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Northrop Grumman Achieves Record Twenty-First CMMI(r) Level 5 Rating

Intercontinental Ballistic Missile (ICBM) contract cited for 'Organizational Best Practices'

CLEARFIELD, Utah, Nov. 2, 2005 (PRIMEZONE) -- Northrop Grumman Corporation (NYSE:NOC) has achieved its twenty-first CMMI(r) Level 5 rating, the highest possible for benchmarking commercial and defense industry best practices for management and engineering.

The ICBM Prime Integration Contract (IPIC), part of Northrop Grumman's Mission Systems sector, has attained an organization-wide Level 5 maturity rating against the Software Engineering Institute's Capability Maturity Model Integration (CMMI(r)) standard.

Although many individual projects within Northrop Grumman have achieved "best-practice" ratings in previous Level 5 ratings, this is the first time an organization, encompassing six individual projects, achieved best-practice ratings in supplier agreement management, measurement and analysis, and risk management for every project rated. The appraisal team also rated the IPIC overall management and engineering approaches superior and consistently implemented across the IPIC organization.

The achievement marks the sixteenth CMMI(r) Level 5 rating for the Mission Systems sector, and builds on Northrop Grumman's continued status as the leader in Level 5 ratings earned by any defense or commercial company to date.

"Achieving CMMI Level 5 for system engineering and associated program management is an extremely important milestone for our ICBM contract," said John Clay, vice president and general manager of Northrop Grumman's ICBM prime integration contract. "Engineering plays a critical role in our business and as such, we've put considerable energy into our process-excellence activities. Earning a Level 5 is a testament to our 50-year legacy of robust systems engineering processes and quality that's defined our ICBM program. More importantly, CMMI Level 5 gives our customer additional confidence in our ability to help them ensure the continued readiness of the ICBM fleet."

This rating ranks Northrop Grumman Mission Systems in the 95th percentile of the industry, and assures Northrop Grumman customers that the company is providing improved quality, greater productivity and predictable program performance.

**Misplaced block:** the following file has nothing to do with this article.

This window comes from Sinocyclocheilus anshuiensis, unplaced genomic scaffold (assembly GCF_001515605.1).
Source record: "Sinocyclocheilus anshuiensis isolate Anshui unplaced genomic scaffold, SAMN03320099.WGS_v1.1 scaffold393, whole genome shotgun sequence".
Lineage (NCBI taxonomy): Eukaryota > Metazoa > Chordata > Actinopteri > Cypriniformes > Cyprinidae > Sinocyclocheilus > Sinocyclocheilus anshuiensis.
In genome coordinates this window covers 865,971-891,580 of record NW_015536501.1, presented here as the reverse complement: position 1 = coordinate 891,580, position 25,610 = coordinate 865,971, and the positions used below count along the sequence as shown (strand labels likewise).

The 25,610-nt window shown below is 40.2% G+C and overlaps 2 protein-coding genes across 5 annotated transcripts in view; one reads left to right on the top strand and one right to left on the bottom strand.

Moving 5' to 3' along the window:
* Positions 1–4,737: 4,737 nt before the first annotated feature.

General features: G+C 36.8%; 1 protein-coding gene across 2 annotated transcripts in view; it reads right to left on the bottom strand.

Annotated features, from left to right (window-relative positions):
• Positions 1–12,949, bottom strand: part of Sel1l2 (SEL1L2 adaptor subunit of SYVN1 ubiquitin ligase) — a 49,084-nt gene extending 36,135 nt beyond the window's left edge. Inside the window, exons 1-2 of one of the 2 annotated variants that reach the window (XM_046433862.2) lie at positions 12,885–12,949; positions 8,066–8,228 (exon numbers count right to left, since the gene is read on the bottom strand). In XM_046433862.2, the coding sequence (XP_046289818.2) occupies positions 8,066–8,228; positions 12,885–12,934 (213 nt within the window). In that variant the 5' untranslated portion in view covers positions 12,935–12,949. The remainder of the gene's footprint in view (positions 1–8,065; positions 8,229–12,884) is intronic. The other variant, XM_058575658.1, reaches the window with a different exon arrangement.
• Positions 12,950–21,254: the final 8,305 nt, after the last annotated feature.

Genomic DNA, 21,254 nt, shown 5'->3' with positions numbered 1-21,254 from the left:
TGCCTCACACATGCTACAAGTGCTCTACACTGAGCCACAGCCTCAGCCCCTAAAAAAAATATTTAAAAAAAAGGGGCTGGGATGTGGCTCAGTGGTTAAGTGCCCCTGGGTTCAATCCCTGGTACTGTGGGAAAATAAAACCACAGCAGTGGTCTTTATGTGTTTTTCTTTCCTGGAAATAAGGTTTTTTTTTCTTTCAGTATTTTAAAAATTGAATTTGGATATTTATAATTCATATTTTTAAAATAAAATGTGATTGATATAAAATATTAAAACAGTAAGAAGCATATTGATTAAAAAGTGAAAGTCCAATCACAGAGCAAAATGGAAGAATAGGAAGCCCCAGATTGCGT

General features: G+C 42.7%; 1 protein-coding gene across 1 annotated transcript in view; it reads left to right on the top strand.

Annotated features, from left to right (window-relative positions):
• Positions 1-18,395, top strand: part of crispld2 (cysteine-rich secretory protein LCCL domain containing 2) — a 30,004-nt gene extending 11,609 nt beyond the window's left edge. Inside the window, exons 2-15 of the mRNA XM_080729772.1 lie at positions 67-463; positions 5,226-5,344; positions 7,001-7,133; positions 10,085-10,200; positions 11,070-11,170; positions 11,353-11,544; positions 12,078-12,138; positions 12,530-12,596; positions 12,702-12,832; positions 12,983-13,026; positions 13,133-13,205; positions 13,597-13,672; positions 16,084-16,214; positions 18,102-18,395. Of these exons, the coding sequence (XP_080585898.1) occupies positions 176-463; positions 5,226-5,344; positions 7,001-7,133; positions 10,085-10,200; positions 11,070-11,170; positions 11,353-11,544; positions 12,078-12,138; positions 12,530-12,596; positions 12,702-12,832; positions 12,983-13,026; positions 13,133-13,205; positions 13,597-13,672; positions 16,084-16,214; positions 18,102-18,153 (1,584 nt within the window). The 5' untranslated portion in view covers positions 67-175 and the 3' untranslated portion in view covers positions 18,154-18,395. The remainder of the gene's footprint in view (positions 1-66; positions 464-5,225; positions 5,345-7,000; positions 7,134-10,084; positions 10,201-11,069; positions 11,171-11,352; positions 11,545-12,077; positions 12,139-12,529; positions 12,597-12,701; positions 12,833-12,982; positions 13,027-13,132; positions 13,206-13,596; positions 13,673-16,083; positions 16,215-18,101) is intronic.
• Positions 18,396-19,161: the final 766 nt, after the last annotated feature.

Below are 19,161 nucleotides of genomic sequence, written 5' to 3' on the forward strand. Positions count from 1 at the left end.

"This legacy of systems engineering and best practices recognized in the CMMI Level 5 rating for the ICBM program have already been brought to bear on similar missile integration contracts within Mission Systems," added Clay.

The rating was achieved after a comprehensive assessment conducted at Northrop Grumman's Clearfield, Utah facility. Multi-Dimensional Maturity, an external consulting organization independent of Northrop Grumman, conducted the appraisal in accordance with the formal Standard CMMI(r) Appraisal Method for Process Improvement (SCAMPI(tm)) methodology.

"Management-demonstrated commitment to the Software Engineering Institute's CMMI Maturity Level 5 helped to ensure this success," said Dr. Richard Waina, external lead appraiser from Multi-Dimensional Maturity. "All levels of the organization are involved and focused on continuous improvement. Every individual's commitment to process discipline and improvement was quite evident. IPIC has done an excellent job integrating their ISO (International Organization for Standardization), Six Sigma and CMMI efforts."

Northrop Grumman Mission Systems is the Air Force's ICBM prime integration contractor supporting its customer in maintaining alert readiness of the United States' ICBM weapon system. Northrop Grumman and its teammates and subcontractors provide program management, system engineering, integration, domain expertise, subsystem expertise and other necessary ICBM industrial capabilities. The 15-year prime contract was awarded in December 1997 and is currently valued at $4.5 billion with a total projected value of more than $6 billion. Northrop Grumman manages a team consisting of three principal teammates and more than 20 subcontractors.

The Software Engineering Institute is a federally funded research and development center sponsored by the U.S. Department of Defense through the Office of the Under Secretary of Defense for Acquisition, Technology, and Logistics. The institute's core purpose is to help others make measured improvements in their software-engineering capabilities.

The CMMI(r) standard was developed by a coalition of industry, government and the Software Engineering Institute to objectively assess the full range of an organization's software and systems engineering, program management and organizational management capabilities. There are five levels of CMMI(r) maturity, each a layer in the foundation for ongoing process improvement, designated by the numbers one through five with five being the highest. Higher maturity levels signify lower risks to successful program execution.

Northrop Grumman Mission Systems, based in Reston, Va., is a global integrator of complex, mission-enabling systems and services for defense, intelligence and civil government markets. The sector's technology leadership and expertise spans areas such as strategic systems, including ICBMs; missile defense; intelligence, surveillance, and reconnaissance; command and control; technical services; and training.

(r) Capability Maturity Model Integrated and CMMI are registered in the U.S. Patent and Trademark Office by Carnegie Mellon University.

CONTACT:  Marynoele R. Benson
          Northrop Grumman Mission Systems
          (703) 741-7723
          Marynoele.benson@ngc.com